This video is designed to explore several different artifacts. It first starts out with an ancient Roman gold marriage ring which features clasped hands. Then we move on to a silver Roman ring featuring a Carnelian stone intaglio with the Capricorn Zodiac symbol on it. Afterwards we explore Hermes / Mercury connection with a gold ring featuring an Carnelian stone intaglio with the god holding a money pouch. The next item is an ancient Roman early Christian application with the word ‘ichthus’ in Greek which is the word for fish, the origination of the Jesus Fish symbolism. The one explored after is a figurine of Cupid / Eros, the son of Venus who is often depicted with her in ancient art.
The next artifact to be explored is what is known as an AES Rude which is a form of proto-money that the ancient Romans used for trade before they issued coins. These were rough clumps of bronze and this example is the largest I have ever came across.
The last artifact is an amazing Medusa / Gorgon / Gorgoneion head bronze what is ostensibly a breastplate on armor application. You see the head depicted even on Alexander the Great and various other military commanders and emperors. The idea of the Medusa head on the armor was for it to paralyze your enemy and give you an easy victory. The mythological story is with Perseus who beheaded the Medusa who is a gorgon, which is a grotesque snake-haired monster that turns man into stone. Perseus gives the head to Athena who puts it on her armor or shield, and is now known as an aegis. The English term to be under someone’s aegis means to be under their protection.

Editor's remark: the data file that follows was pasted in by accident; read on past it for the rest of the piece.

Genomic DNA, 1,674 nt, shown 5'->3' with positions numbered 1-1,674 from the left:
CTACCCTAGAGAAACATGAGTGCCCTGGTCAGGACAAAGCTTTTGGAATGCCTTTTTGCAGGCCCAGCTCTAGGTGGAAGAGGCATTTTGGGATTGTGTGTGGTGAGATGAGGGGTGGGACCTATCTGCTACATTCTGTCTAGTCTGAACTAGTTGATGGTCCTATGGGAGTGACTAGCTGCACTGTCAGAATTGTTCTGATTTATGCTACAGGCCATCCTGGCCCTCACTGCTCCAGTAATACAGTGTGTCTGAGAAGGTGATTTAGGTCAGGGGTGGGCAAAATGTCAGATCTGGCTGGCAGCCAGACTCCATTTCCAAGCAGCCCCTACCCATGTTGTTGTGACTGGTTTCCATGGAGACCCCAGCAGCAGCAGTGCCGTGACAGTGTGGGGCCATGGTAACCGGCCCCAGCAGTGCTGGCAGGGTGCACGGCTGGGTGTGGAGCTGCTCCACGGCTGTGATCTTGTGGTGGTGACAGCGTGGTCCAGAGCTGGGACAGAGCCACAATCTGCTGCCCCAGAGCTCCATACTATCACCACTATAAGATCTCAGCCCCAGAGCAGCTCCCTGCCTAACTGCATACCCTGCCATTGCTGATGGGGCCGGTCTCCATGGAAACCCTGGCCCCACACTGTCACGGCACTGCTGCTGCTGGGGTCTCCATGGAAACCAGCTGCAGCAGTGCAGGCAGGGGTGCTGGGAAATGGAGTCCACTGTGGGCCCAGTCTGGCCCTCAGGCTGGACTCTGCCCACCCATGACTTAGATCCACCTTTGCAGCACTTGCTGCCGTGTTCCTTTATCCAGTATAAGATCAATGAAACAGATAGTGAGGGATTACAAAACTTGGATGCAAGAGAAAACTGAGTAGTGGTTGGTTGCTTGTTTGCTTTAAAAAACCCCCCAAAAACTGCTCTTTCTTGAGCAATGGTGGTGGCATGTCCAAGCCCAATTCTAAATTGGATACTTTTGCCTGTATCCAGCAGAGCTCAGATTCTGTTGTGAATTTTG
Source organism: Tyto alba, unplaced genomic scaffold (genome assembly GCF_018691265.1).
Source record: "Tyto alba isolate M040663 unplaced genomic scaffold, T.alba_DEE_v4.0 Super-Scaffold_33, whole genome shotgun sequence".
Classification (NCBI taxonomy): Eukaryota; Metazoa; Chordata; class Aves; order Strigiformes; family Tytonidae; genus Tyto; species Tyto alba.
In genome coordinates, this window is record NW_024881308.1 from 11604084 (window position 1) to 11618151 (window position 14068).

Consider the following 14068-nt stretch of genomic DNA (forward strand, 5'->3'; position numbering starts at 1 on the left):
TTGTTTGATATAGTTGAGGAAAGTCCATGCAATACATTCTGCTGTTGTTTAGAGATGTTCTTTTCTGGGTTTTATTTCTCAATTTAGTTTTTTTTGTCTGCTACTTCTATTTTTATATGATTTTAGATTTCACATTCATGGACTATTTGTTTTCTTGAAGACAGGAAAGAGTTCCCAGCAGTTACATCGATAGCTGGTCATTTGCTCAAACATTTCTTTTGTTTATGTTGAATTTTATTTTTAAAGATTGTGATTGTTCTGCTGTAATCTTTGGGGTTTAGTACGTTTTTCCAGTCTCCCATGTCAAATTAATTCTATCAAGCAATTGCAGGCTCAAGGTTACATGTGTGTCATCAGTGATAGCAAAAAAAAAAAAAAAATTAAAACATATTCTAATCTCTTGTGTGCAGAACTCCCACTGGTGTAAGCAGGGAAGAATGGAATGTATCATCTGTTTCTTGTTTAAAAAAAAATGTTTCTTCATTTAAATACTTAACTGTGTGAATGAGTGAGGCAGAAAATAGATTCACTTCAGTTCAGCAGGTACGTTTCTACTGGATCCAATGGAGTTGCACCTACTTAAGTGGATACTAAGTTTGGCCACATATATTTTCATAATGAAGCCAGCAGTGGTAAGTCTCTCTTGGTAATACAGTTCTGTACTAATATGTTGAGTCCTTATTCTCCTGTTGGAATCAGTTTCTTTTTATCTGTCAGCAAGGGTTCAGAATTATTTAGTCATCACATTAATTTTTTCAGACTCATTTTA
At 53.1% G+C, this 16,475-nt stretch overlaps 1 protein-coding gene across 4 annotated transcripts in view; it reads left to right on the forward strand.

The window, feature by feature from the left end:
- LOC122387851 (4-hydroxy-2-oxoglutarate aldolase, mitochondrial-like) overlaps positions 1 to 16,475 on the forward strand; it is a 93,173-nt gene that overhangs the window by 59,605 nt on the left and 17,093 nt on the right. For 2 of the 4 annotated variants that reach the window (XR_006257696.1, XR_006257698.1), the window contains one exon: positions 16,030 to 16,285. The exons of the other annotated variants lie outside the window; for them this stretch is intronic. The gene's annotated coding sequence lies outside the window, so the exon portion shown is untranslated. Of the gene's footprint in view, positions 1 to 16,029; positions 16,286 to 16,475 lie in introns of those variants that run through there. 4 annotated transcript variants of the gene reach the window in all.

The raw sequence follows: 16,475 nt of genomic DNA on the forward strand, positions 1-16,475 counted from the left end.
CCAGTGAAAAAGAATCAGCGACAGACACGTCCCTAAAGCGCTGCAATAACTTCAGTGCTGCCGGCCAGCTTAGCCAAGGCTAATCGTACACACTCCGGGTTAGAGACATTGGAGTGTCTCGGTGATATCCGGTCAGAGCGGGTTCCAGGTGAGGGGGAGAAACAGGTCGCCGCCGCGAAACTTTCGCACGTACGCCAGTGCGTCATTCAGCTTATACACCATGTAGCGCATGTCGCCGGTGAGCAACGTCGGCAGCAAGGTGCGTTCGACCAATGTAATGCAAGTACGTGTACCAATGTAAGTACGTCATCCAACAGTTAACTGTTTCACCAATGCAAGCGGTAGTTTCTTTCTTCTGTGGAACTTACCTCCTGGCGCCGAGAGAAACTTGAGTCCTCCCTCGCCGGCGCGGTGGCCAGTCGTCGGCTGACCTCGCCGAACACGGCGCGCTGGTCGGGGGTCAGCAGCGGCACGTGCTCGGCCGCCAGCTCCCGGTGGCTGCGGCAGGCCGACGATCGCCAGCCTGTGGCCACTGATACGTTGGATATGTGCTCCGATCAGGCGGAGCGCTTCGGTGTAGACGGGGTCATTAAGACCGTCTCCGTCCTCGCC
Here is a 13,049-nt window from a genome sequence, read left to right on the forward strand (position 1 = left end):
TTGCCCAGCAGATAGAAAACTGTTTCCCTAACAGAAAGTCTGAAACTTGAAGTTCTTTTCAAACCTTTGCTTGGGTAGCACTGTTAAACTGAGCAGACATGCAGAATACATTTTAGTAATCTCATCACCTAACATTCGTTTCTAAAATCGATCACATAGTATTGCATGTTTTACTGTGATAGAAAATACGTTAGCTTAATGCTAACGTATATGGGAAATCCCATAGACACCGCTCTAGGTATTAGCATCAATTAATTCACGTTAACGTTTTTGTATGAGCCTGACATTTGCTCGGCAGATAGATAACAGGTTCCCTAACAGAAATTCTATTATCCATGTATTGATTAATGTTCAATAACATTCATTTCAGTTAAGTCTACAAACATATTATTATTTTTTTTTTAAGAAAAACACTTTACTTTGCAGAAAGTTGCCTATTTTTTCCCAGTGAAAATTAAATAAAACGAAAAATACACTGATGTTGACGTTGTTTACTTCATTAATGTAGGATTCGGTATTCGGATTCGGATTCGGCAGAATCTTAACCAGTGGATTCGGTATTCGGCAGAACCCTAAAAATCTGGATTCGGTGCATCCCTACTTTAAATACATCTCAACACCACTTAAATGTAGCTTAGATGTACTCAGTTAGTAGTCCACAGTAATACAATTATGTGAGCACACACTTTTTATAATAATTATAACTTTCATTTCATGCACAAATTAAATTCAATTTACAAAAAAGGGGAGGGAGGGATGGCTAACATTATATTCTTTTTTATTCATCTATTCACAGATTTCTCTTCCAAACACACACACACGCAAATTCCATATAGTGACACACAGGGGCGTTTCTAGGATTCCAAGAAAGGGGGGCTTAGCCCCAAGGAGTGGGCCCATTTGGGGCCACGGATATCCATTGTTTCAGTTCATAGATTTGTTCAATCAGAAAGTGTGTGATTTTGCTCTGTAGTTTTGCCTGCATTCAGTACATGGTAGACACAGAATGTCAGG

In the second video about oil lamps, it talks about the most impressive or sought-after authentic ancient Roman terracotta (clay) oil lamps in existence. Oil lamps were used for everyday lighting for thousands of years to light up homes. There were many plain designs, but there were ones that featured ornate artistic designs. The man and woman embracing in these oil lamps is the most sought-after design along with those of gladiatorial combat scenes. The other designs that can be noted may be too numerous to name, but gods and goddesses are often seen along with animals. Overall ancient oil lamps are an amazing field all on their own to collect.